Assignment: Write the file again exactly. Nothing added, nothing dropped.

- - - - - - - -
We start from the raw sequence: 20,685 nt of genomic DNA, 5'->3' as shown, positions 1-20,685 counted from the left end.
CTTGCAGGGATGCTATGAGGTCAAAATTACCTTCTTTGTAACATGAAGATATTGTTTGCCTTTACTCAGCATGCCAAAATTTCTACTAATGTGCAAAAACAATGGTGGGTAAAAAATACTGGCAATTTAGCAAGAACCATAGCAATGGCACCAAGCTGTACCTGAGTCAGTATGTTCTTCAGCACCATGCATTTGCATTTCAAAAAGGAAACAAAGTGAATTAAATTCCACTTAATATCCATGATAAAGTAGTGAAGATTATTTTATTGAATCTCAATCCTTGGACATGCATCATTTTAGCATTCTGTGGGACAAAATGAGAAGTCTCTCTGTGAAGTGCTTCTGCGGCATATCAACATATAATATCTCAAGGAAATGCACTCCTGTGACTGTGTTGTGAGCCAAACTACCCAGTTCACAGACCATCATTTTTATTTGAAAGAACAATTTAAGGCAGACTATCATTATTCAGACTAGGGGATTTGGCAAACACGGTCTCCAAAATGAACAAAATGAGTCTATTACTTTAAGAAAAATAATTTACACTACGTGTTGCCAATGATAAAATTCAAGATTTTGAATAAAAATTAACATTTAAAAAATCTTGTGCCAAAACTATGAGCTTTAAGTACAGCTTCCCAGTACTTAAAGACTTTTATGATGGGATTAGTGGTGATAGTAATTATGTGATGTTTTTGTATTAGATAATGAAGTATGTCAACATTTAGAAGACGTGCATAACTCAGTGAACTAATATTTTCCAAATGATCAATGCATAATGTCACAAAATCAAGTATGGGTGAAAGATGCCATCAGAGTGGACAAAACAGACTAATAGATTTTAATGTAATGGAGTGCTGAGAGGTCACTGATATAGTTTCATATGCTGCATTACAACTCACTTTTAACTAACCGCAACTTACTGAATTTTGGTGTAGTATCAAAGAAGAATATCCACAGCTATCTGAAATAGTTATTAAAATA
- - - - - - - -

We start from the raw sequence: 20,685 nt of genomic DNA, 5'->3' as shown, positions 1-20,685 counted from the left end.
CTTGCAGGGATGCTATGAGGTCAAAATTACCTTCTTTGTAACATGAAGATATTGTTTGCCTTTACTCAGCATGCCAAAATTTCTACTAATGTGCAAAAACAATGGTGGGTAAAAAATACTGGCAATTTAGCAAGAACCATAGCAATGGCACCAAGCTGTACCTGAGTCAGTATGTTCTTCAGCACCATGCATTTGCATTTCAAAAAGGAAACAAAGTGAATTAAATTCCACTTAATATCCATGATAAAGTAGTGAAGATTATTTTATTGAATCTCAATCCTTGGACATGCATCATTTTAGCATTCTGTGGGACAAAATGAGAAGTCTCTCTGTGAAGTGCTTCTGCGGCATATCAACATATAATATCTCAAGGAAATGCACTCCTGTGACTGTGTTGTGAGCCAAACTACCCAGTTCACAGACCATCATTTTTATTTGAAAGAACAATTTAAGGCAGACTATCATTATTCAGACTAGGGGATTTGGCAAACACGGTCTCCAAAATGAACAAAATGAGTCTATTACTTTAAGAAAAATAATTTACACTACGTGTTGCCAATGATAAAATTCAAGATTTTGAATAAAAATTAACATTTAAAAAATCTTGTGCCAAAACTATGAGCTTTAAGTACAGCTTCCCAGTACTTAAAGACTTTTATGATGGGATTAGTGGTGATAGTAATTATGTGATGTTTTTGTATTAGATAATGAAGTATGTCAACATTTAGAAGACGTGCATAACTCAGTGAACTAATATTTTCCAAATGATCAATGCATAATGTCACAAAATCAAGTATGGGTGAAAGATGCCATCAGAGTGGACAAAACAGACTAATAGATTTTAATGTAATGGAGTGCTGAGAGGTCACTGATATAGTTTCATATGCTGCATTACAACTCACTTTTAACTAACCGCAACTTACTGAATTTTGGTGTAGTATCAAAGAAGAATATCCACAGCTATCTGAAATAGTTATTAAAATA